K-12 and the Filipino Student

President Benigno S. Aquino III strongly believes that the twelve years of formal education Filipinos have been used to are still not enough, considering the growing rate of both local unemployment and underemployment. A lot of Pinoys who are more dependable on physical labor would rather go to first-world countries and get paid higher as a blue-collar employee, unlike in their home country wherein white collar jobs make more money. More often than not, these are people who couldn’t afford to pursue their studies in any of the nation’s top colleges and universities. Another easy way out of poverty or life in debt is seeking employment opportunities that entail direct interaction with foreigners despite the toxic schedules that come in the package such as careers in the business process outsourcing, travel and tourism, and the hospitality industries.

With the newly-implemented educational system in the country more popularly known as the K-12, students will be spending an additional year in high school (starting at Grade 7) and their senior year twice. Schooling begins at kindergarten, then Grades 1-6, then Grade 7 to the first three years of high school (a.k.a. Grades 7-10), and finally, two senior years in secondary education (Grades 11-12). The expected positive effects brought by this change include a more regularized pacing of the overall curriculum (no longer compressed to fit a shorter learning period), more time to prepare for chosen careers during senior years skills training, and a self-confidence boost among Pinoy high school graduates to apply for entry-level jobs like their counterparts in Western countries.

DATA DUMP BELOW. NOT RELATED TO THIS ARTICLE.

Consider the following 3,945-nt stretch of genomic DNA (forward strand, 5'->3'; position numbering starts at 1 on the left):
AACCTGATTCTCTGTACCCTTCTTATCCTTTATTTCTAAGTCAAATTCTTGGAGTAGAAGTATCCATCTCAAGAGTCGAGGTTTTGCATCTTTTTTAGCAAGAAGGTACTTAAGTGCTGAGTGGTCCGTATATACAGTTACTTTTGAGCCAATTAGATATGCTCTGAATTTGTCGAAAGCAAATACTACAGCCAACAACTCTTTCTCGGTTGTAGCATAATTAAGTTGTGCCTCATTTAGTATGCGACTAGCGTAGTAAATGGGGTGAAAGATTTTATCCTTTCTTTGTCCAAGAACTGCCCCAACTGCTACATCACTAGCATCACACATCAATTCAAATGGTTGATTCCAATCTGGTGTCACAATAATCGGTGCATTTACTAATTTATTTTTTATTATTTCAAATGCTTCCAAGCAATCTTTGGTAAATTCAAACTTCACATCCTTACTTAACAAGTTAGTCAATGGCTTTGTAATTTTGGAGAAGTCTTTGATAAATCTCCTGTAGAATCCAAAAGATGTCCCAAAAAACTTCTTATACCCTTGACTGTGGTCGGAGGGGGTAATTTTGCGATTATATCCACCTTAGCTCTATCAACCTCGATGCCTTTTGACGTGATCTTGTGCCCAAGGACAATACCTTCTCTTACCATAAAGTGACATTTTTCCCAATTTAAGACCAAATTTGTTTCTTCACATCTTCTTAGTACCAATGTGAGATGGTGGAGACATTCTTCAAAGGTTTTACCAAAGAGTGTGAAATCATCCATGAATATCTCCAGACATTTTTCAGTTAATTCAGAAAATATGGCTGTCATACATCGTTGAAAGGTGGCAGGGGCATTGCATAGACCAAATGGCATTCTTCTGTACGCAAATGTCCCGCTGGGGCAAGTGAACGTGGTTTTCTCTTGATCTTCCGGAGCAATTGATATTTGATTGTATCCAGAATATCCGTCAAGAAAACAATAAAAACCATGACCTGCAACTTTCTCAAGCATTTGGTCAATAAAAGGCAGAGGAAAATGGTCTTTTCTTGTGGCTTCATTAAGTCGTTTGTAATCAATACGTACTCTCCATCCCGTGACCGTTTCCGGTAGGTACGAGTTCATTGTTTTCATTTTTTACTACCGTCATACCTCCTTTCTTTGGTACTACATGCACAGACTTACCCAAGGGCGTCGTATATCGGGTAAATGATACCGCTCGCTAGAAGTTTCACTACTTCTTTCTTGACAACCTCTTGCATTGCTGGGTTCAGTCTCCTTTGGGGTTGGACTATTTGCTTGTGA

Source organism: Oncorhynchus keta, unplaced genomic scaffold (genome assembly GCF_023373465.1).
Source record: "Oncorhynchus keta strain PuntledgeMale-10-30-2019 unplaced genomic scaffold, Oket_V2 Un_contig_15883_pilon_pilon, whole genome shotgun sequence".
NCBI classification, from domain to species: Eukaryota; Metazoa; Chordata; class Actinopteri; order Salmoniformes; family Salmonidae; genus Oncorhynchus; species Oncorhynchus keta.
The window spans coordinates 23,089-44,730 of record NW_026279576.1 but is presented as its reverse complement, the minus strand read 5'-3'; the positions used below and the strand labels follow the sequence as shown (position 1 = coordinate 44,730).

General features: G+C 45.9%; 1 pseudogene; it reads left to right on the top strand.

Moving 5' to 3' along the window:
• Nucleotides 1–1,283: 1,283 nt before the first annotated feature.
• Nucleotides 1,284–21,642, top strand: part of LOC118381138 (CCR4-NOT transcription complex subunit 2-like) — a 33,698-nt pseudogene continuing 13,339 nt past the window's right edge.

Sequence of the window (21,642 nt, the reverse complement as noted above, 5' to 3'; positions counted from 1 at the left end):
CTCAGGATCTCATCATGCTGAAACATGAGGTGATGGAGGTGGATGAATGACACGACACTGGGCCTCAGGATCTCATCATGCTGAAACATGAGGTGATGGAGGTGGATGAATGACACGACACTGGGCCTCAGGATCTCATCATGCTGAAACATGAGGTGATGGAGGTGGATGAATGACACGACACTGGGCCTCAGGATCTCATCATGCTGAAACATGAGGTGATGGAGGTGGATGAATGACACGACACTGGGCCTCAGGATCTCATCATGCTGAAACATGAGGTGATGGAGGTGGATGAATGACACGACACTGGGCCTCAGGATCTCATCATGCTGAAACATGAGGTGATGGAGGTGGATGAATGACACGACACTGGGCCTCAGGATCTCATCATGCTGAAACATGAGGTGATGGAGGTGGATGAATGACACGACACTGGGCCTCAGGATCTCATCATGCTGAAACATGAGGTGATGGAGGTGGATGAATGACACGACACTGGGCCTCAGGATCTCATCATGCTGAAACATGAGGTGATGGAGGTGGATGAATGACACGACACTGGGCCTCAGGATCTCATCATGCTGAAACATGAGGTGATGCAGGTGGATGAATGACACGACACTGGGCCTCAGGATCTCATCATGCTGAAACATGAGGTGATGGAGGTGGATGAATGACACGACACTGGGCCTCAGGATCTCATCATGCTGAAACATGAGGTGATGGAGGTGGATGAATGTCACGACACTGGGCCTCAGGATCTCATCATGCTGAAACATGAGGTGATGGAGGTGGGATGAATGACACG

The idea of pushing K-12 for Philippine education is nothing new according to DepEd, because this has been proposed as early as 1925. The need was only seen much later as the Philippines has been left behind by its Asian neighbors for being the only one to retain a 10-year program on basic education. K-12 is being regarded as the solution in order to produce more globally competent individuals with the quality of time and teaching it provides (parents now pay tuition fees for more quality than just quantity), and there are much greater chances for them to contribute to the Philippine’s economic progress.

2 responses to “K-12 and the Filipino Student”

  1. Marlowie G. Credo says:

    what if i wanted to learn at home thru computer?

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